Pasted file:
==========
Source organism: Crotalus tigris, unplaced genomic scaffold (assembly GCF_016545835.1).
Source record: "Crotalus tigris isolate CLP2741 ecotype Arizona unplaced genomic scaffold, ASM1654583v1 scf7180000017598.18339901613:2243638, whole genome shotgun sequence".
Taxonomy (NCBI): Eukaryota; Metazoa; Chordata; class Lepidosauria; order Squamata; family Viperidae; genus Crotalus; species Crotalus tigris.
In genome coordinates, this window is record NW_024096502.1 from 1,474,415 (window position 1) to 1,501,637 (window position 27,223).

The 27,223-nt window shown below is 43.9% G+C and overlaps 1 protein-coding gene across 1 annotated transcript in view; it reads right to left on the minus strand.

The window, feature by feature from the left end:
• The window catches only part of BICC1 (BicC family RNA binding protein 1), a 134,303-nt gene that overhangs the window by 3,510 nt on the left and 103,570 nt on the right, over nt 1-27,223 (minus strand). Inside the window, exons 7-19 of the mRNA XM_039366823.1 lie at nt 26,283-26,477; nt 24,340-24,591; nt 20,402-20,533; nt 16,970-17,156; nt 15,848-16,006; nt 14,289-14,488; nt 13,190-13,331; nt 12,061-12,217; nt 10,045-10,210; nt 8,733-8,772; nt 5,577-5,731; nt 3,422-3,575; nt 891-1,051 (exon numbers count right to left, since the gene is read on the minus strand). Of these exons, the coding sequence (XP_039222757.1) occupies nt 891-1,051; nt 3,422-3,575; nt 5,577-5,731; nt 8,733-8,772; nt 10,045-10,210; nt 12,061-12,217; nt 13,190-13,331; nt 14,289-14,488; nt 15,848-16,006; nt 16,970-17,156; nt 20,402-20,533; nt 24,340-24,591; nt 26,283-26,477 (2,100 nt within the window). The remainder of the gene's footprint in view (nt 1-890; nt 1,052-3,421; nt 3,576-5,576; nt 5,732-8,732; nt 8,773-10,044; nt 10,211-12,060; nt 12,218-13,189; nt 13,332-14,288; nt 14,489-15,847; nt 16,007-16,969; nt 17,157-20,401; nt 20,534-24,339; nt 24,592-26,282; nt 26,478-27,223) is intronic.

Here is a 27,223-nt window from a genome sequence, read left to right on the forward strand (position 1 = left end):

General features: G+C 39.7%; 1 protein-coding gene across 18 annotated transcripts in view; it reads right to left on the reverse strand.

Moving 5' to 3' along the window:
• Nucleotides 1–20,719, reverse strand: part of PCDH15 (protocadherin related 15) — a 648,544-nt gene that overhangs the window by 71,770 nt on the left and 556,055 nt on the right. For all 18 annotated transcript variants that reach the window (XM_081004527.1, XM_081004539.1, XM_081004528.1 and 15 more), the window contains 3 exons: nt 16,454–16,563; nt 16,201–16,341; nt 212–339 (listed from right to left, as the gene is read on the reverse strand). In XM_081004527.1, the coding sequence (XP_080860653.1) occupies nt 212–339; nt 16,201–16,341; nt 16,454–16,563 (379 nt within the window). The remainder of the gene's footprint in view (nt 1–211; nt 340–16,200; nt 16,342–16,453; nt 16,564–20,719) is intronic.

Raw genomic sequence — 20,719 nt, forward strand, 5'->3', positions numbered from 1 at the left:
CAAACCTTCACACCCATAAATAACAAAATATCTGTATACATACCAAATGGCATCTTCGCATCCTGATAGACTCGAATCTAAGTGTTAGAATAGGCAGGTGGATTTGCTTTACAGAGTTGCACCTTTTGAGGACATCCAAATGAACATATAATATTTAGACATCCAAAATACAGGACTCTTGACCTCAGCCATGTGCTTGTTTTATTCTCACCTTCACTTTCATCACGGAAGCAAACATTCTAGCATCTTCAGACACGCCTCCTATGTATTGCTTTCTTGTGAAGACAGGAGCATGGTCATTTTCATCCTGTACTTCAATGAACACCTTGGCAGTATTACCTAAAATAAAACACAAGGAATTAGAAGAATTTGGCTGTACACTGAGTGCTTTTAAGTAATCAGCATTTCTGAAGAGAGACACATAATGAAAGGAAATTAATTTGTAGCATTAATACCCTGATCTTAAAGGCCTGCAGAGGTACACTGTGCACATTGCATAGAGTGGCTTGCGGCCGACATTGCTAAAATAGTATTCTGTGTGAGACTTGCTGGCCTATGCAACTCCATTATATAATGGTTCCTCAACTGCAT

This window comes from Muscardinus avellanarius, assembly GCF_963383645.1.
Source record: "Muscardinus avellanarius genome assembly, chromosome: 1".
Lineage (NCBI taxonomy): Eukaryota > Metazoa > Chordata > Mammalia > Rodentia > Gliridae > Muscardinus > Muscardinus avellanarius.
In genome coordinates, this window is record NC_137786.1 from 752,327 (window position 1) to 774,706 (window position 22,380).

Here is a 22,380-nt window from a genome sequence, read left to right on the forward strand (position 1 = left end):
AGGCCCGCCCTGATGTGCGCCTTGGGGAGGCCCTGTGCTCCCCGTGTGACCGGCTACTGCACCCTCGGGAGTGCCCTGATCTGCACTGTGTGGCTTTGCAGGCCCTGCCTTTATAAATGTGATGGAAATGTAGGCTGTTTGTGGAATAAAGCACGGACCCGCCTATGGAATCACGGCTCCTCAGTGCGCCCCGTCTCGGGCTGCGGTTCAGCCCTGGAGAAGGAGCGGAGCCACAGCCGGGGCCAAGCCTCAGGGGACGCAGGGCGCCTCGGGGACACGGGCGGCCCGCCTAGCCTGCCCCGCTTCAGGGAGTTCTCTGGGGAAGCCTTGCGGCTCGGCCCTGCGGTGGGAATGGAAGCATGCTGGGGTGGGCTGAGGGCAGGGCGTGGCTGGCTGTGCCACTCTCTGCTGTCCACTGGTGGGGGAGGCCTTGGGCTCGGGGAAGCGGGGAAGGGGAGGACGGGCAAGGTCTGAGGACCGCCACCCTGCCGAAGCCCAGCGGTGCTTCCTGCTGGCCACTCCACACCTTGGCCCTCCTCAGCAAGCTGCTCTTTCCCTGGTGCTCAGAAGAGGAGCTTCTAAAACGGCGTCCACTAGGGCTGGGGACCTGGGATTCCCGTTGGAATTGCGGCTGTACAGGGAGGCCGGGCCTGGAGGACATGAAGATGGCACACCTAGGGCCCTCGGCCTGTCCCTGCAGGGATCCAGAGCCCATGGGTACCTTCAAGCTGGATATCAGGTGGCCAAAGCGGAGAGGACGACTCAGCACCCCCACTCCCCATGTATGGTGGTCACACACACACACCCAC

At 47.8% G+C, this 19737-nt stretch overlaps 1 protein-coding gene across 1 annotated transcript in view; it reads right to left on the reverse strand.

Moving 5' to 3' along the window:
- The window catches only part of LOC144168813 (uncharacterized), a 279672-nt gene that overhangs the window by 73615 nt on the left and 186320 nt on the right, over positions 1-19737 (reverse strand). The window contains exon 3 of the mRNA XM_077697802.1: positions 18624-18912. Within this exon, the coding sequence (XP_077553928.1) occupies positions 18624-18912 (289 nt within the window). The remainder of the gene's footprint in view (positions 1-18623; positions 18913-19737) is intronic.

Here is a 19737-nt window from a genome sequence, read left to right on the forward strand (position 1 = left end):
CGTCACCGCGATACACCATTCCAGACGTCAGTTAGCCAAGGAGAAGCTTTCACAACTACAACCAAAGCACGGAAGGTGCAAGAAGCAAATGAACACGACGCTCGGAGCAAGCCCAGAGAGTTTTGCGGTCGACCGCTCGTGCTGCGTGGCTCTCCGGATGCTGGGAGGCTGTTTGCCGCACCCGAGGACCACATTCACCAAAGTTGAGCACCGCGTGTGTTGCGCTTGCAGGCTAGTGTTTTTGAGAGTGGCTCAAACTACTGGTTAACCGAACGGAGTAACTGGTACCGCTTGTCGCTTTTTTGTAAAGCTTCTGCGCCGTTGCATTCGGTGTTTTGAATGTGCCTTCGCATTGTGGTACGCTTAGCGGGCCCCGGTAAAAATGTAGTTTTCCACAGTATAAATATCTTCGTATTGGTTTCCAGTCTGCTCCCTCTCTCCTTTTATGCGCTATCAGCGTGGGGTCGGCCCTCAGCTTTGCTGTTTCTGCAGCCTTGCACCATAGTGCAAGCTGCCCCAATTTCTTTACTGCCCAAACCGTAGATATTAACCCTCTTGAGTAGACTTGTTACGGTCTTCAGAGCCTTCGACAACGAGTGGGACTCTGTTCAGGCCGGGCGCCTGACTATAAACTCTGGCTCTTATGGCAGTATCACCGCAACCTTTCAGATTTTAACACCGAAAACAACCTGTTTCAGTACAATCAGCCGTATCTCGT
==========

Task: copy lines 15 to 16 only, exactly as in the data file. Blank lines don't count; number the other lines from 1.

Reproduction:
Source record: "Muscardinus avellanarius genome assembly, chromosome: 1".
Lineage (NCBI taxonomy): Eukaryota > Metazoa > Chordata > Mammalia > Rodentia > Gliridae > Muscardinus > Muscardinus avellanarius.